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Wednesday, April 28, 2010

Opportunities for Writers in the New Age of Austerity


Here in Britain, we are in the final throes of a General Election campaign with an uncertain outcome (FWIW, my bet is that no party will gain an overall majority).

Whatever happens, however, after the election we can expect a slew of harsh economic measures, including higher taxes, job losses (especially in the public sector), cutbacks, and so on, as the long process of paying for the bailout of the world's banking system begins.

The same prospect faces many other countries, including - of course - the US. We may or may not be though the worst of the recession, but now the piper has to be paid. The trick, it seems to me, will be to achieve this without plunging the world into another, even deeper, recession.

So what does this grim prospect mean for freelance writers? On the downside, many businesses will feel the pinch as consumers cut back on spending, and some are very likely to go to the wall. Freelances who depend on a small number of regular clients may be hard hit by this.

On the other hand, I can see opportunities arising from this new age of austerity as well...

1. With companies laying off permanent staff to save money, I fully expect more work to be outsourced to freelances in the months ahead.

2. In tough times, businesses have to do more to promote themselves and keep sales ticking over. This will create more opportunities for business writers (and copywriters in particular).

3. And likewise, as the world of commerce becomes ever more competitive, I expect more businesses to come to appreciate the value of good quality writing, both on- and off-line. This should create more, better paid opportunities for writers who can deliver the goods.

4. I also expect that the flexibility and low overheads offered by freelances will be increasingly appreciated by cash-strapped companies.

5. The accelerating trend away from buying on the high street and toward buying online can only benefit freelances and other small businesses as long as they are 'web wise'.

6. The latest software makes it easier than ever for freelances to operate successfully via the Internet, set up professional-looking websites, use social networking to find new clients and collaborators, apply for work, and so forth.

7. And freelances are typically far quicker to adapt to changing circumstances than large companies, who become set in their ways and vulnerable to changes in the market that make their products and services suddenly less desirable.

I could go on, but I'm sure you get the idea.

Don't get me wrong - I have a lot of sympathy for people who are in conventional employment and don't know from one day to the next whether they will still have a job to go to tomorrow. But for a growing number of people, like myself, I'm convinced that the future lies in self-employment.

All of us, including freelance writers, are likely to suffer pain in the short term (at least) from the swingeing cuts that are surely coming. Unlike traditional jobs, however, I expect that opportunities for capable freelances will actually increase in the years ahead.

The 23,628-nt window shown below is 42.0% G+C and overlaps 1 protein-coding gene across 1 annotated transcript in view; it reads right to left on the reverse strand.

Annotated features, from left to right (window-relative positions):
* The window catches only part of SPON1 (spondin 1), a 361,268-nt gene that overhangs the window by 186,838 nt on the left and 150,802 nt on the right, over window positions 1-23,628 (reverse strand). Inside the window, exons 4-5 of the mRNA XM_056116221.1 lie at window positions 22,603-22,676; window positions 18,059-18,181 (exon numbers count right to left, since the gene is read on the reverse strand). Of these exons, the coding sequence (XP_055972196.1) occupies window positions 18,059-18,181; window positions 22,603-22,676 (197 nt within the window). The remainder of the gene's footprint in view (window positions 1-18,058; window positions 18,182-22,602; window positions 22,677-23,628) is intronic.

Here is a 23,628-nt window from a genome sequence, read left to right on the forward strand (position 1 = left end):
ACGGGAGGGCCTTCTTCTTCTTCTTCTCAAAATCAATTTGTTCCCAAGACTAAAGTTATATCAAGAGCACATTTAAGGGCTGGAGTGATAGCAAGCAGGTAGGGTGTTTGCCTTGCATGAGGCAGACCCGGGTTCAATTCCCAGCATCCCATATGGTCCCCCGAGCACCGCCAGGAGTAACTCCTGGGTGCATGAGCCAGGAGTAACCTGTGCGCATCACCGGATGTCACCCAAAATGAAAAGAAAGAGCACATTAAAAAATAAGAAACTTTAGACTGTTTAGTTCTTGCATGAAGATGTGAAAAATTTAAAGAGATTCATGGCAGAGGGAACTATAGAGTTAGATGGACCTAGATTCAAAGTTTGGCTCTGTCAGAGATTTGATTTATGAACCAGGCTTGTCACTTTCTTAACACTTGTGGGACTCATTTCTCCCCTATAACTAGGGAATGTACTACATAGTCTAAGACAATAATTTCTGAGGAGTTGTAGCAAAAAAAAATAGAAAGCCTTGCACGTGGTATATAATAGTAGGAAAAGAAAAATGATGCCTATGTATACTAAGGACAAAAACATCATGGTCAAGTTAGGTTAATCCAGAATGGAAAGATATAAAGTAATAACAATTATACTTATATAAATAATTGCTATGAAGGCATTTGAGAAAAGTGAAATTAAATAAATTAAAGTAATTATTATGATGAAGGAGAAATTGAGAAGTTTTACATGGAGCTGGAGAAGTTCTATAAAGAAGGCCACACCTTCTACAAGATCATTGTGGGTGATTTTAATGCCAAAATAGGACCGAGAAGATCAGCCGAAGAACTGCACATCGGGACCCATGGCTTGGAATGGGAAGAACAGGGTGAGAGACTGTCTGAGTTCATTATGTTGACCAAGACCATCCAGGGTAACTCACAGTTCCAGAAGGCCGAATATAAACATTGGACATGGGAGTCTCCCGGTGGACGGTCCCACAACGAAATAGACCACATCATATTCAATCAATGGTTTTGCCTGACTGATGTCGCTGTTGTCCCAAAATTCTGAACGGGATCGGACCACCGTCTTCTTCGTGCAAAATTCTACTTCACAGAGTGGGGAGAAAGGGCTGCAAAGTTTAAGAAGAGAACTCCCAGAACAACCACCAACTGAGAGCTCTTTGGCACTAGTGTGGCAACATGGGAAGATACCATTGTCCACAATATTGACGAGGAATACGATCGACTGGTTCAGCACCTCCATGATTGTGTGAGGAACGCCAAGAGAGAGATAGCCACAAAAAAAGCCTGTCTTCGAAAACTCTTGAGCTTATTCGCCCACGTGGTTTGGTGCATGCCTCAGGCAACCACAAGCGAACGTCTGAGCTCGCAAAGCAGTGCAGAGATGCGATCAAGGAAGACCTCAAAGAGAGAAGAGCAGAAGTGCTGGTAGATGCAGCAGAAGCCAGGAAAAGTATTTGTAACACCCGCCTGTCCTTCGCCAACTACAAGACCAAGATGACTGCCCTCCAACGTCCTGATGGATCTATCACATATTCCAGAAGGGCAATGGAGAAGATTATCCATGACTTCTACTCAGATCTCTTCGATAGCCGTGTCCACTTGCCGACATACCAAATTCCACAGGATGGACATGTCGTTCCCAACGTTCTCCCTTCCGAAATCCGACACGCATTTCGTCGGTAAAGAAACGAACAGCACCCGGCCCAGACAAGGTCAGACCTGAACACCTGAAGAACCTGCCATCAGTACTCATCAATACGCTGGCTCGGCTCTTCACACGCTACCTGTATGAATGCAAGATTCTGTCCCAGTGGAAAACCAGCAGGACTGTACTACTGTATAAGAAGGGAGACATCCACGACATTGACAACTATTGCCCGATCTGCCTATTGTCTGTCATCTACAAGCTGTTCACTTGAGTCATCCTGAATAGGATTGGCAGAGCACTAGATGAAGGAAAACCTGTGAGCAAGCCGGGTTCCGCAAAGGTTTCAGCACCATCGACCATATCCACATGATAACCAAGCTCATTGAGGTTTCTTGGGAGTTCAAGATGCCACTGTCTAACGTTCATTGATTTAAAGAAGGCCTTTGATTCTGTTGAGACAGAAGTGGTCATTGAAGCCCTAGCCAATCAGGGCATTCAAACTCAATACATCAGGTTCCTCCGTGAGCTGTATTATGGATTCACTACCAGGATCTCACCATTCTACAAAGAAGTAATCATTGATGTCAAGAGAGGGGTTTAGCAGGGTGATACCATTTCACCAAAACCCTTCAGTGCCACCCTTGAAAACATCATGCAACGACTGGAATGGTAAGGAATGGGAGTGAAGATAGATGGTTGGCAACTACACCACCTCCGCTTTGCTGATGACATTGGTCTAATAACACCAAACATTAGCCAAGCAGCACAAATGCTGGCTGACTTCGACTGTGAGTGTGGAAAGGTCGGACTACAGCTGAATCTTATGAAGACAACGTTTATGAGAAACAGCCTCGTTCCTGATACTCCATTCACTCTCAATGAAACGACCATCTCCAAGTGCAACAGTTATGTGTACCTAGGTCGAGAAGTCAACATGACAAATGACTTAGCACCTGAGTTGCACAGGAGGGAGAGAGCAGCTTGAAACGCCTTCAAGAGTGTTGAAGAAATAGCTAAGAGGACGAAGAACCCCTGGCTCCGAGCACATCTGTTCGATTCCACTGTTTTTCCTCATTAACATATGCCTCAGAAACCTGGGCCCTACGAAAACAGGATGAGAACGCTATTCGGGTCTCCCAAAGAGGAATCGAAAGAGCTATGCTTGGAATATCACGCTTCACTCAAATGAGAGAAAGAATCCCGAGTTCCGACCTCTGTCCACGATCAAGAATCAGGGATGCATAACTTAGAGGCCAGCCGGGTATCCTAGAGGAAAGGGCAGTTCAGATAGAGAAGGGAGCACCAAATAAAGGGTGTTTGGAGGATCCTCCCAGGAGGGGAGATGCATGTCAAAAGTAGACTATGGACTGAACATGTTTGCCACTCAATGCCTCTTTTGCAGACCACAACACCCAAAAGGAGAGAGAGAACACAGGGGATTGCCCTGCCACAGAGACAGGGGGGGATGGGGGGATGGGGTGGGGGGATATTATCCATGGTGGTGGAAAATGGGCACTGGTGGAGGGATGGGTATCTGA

In my view, now is very much the time to be polishing and extending your writing skills, updating your website, seeking new outlets for your work, and ramping up your marketing efforts to ensure you have enough clients to replace any who fall by the wayside. If you can do that, you will be well placed to survive and even prosper in the uncertain times ahead.

Photo credit: Lets.Book on Flickr.



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4 Comments:

Anonymous Andy Gage said...

Another great 'true to form' article from Nick. But having suffered with a sudden loss of clients with my freelance Copywriting/Design company when the credit crunch first started, I think freelance writers need to diversify much more into offering Copywriting Training Courses, E-Books, and recommending tried and tested expert's products (like Nick's writing programs, software and advice). Once you've built up a good reputation, become a recognised source for sound advice, you'll have a profitable, recession-proof business, where you don't need to rely on having 'clients' - only a good list of returning customers. This I think, is less stressful, as a Writer, and can be much more rewarding!

12:16 PM  
Blogger Nick said...

Thanks, Andy. Interesting point. I do agree that Internet marketing/affiliate sales can provide a very useful extra income stream, although it might not appeal to all writers.

Personally, although I earn a steady sideline income from Internet marketing, the greater part of my own income does still come from the fees paid by my clients. But I do agree that having other, "non-client" income streams (maybe also including self-publishing, AdSense advertising, etc.) is very sensible in these uncertain times.

1:09 PM  
Anonymous Kathi Calahan said...

Nick:
Very cutting edge article and love the crystal ball image to emphasize the point. You're so right, the times they are a changin' and if we don't change with (or before) them, we'll be mired in old traditional ways that no longer work; and neither will we. Have you read Daniel Pink's work? (A Whole New Mind) You two are on the same page. It's time to think outside the box. Thanks so much for the wake-up call.

7:28 PM  
Blogger Nick said...

Thanks, Kathi. Glad you liked the article (and the photo I chose to illustrate it!). I haven't read the book you mention, but it sounds as though I probably should. These are indeed interesting times, aren't they?

9:40 PM  

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